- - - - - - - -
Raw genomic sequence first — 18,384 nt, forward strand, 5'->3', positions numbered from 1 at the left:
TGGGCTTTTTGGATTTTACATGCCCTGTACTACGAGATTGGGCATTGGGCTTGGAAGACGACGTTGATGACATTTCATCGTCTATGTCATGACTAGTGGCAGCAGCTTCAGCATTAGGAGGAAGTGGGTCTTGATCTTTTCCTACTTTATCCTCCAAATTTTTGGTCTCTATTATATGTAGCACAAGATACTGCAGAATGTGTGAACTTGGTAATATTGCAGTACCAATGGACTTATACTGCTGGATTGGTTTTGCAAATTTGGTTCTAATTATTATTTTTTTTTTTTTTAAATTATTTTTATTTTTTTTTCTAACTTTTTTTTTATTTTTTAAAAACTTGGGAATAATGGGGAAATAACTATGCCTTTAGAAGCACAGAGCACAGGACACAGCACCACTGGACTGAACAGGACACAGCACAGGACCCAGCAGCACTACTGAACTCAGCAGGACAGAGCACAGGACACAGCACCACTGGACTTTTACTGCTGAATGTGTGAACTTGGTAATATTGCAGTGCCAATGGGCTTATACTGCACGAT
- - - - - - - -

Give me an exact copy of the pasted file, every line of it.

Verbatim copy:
Raw genomic sequence first — 18,384 nt, forward strand, 5'->3', positions numbered from 1 at the left:
TGGGCTTTTTGGATTTTACATGCCCTGTACTACGAGATTGGGCATTGGGCTTGGAAGACGACGTTGATGACATTTCATCGTCTATGTCATGACTAGTGGCAGCAGCTTCAGCATTAGGAGGAAGTGGGTCTTGATCTTTTCCTACTTTATCCTCCAAATTTTTGGTCTCTATTATATGTAGCACAAGATACTGCAGAATGTGTGAACTTGGTAATATTGCAGTACCAATGGACTTATACTGCTGGATTGGTTTTGCAAATTTGGTTCTAATTATTATTTTTTTTTTTTTTAAATTATTTTTATTTTTTTTTCTAACTTTTTTTTTATTTTTTAAAAACTTGGGAATAATGGGGAAATAACTATGCCTTTAGAAGCACAGAGCACAGGACACAGCACCACTGGACTGAACAGGACACAGCACAGGACCCAGCAGCACTACTGAACTCAGCAGGACAGAGCACAGGACACAGCACCACTGGACTTTTACTGCTGAATGTGTGAACTTGGTAATATTGCAGTGCCAATGGGCTTATACTGCACGAT